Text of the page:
our everyday life

What Can a Parent Do About a Teen Who Refuses to Attend School?

by Jonae Fredericks, studioD

Truancy, or the illegal absence from school, is a serious matter, and for the parent of a teen who refuses to attend school, every day can bring a new challenge. In most cases, there is an underlying cause for the truancy, especially if there is a lack of stability in the home or poor parenting skills. Whatever the reason, if a teen is under the legal dropout age for her state, attending school is not a choice.

State Minimum

The laws in each state vary when it comes to how old a teen must be before he can legally quit school. According to the Georgia State University website, all states in the U.S. have either a 16-, 17- or 18-year-old dropout age. A student who is younger than the dropout age in his state must attend school for the required amount of days, per year, per state mandate -- it’s the responsibility of the parent to make sure he gets there.


Public school districts require school-aged students to attend a set amount of school days every year. While excused absences do not count against a student’s attendance record, unexcused absences in excess of the amount appropriated by the school render a student truant. Schools have an obligation to report such truancy to the juvenile court in their district. According to the U.S. Department of Justice website, parents of an out-of-control teen who refuses to go to school can file their own petition with the juvenile court asking for intervention.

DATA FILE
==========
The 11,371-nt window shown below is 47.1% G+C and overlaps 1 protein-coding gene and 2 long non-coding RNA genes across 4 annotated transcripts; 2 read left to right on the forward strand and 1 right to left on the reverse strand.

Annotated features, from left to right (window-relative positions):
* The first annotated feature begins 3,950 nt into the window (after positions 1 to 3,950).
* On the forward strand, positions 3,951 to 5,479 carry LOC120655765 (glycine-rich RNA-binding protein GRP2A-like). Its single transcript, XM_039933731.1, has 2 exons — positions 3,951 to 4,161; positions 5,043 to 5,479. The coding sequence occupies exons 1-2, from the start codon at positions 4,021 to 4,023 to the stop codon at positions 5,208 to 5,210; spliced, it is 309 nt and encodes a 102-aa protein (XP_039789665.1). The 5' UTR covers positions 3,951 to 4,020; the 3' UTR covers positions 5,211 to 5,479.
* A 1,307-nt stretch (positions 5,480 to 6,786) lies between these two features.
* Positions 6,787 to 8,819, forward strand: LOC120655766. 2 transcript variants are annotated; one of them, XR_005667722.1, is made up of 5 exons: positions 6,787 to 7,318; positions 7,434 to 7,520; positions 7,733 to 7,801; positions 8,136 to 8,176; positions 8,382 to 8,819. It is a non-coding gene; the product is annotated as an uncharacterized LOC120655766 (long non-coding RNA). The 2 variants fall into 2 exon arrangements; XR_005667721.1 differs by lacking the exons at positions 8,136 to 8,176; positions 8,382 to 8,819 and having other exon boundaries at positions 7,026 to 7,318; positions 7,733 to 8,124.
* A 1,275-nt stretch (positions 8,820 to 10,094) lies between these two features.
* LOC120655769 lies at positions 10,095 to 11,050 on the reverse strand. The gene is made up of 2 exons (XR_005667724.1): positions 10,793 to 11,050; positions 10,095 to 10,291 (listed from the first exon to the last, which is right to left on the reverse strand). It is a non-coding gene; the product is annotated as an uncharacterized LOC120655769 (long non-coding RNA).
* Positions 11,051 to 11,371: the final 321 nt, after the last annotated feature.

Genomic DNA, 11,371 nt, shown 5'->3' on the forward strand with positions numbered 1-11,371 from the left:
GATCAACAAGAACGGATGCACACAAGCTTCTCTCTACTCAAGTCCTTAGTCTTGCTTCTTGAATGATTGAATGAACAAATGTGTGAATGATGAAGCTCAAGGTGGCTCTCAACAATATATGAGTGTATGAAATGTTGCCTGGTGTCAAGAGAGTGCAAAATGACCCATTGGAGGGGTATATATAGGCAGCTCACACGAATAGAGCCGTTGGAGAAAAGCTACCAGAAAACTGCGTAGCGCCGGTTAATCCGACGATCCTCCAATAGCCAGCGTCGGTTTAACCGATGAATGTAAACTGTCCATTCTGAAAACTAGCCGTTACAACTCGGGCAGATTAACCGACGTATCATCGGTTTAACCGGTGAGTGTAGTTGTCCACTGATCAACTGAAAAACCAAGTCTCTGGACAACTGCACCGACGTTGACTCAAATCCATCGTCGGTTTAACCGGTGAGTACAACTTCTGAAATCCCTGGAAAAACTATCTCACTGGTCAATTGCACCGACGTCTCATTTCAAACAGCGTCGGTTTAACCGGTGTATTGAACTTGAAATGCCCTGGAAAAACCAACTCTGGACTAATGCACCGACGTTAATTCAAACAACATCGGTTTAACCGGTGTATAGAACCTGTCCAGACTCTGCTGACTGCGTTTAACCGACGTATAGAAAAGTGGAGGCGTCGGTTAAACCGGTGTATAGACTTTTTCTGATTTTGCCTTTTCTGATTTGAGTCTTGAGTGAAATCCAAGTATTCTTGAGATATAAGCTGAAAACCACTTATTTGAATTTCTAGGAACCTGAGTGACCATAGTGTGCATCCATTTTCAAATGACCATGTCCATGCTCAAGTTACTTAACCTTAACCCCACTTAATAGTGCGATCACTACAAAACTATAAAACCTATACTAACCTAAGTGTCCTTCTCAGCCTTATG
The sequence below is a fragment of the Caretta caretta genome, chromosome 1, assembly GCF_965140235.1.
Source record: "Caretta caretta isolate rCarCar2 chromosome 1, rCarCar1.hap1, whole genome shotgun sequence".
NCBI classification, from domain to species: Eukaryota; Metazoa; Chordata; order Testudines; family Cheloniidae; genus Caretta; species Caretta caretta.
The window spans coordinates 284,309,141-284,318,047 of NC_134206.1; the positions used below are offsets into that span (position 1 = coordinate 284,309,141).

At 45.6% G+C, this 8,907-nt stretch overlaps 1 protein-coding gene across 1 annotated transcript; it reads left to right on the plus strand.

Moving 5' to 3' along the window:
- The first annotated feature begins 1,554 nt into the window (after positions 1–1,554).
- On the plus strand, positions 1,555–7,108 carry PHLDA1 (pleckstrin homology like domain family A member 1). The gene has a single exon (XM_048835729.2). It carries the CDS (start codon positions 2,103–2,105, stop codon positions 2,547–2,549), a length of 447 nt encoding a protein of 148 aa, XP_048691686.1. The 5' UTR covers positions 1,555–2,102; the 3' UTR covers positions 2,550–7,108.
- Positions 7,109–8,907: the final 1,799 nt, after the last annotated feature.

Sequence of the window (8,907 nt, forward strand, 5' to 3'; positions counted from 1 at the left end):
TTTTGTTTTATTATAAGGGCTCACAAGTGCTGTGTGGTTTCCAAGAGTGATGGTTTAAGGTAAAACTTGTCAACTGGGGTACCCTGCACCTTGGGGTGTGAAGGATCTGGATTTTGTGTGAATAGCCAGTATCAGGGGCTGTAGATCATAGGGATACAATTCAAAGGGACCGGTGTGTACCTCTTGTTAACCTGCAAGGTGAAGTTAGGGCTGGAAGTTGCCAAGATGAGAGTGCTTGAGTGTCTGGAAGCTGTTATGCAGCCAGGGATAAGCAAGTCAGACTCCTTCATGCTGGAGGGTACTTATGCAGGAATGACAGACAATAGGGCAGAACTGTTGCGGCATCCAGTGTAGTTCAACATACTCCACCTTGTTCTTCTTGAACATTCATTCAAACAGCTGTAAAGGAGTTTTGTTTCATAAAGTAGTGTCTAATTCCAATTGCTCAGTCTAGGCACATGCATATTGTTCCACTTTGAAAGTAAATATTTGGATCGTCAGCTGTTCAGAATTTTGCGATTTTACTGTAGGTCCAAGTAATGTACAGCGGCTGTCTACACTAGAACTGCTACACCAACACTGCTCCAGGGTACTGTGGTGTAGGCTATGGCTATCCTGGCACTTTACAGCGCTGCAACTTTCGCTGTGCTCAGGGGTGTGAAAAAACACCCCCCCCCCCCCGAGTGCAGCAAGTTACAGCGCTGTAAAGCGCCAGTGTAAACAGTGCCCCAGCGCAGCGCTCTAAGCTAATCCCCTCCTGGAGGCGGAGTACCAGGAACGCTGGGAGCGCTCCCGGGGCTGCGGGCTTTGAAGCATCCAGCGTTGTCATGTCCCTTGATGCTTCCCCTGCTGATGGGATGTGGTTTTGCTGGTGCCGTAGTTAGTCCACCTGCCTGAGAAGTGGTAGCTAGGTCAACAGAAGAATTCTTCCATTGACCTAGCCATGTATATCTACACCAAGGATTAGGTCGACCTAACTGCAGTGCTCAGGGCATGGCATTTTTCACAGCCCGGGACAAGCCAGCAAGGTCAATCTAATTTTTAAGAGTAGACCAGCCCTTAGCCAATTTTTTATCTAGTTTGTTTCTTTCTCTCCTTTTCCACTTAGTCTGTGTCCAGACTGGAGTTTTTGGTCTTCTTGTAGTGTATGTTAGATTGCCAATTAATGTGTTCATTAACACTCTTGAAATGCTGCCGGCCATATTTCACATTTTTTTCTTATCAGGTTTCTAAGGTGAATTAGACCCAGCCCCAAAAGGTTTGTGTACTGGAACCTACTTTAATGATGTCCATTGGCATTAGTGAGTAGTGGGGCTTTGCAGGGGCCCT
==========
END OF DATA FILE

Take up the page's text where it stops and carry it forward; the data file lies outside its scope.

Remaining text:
Truancy Intervention Programs

Once a juvenile court intervenes, the truancy is out of the hands of the parents and into the hands of the law. The majority of truant teens must enter a truancy intervention program as ordered by their juvenile court. The teen is then assigned a case manager. The teen will undergo a psychological evaluation and assessment, after which an educational intervention plan will be set in place. The National Conference on Safe Schools website explains that, along with the specified education plan, the teen and her parents may need to attend counseling. The case manager will make periodic home visits and school visits for the duration of the educational intervention plan. Teens who do not follow the rules set into place by the court face further repercussions.

Raising the Dropout Age

Legislation is getting tougher on teens looking to end their school careers early. In fact, some states, such as Montana, are introducing bills that raise the dropout age from 16 to 18. The theory is that by legally raising the age, more teens will lawfully have no choice but to participate in some form of school environment until they complete graduation, bettering their chances of obtaining work with reasonable wages later on.

About the Author

Jonae Fredericks started writing in 2007. She also has a background as a licensed cosmetologist and certified skin-care specialist. Jonae Fredericks is a certified paraeducator, presently working in the public education system.

Photo Credits

  • Jetta Productions/Lifesize/Getty Images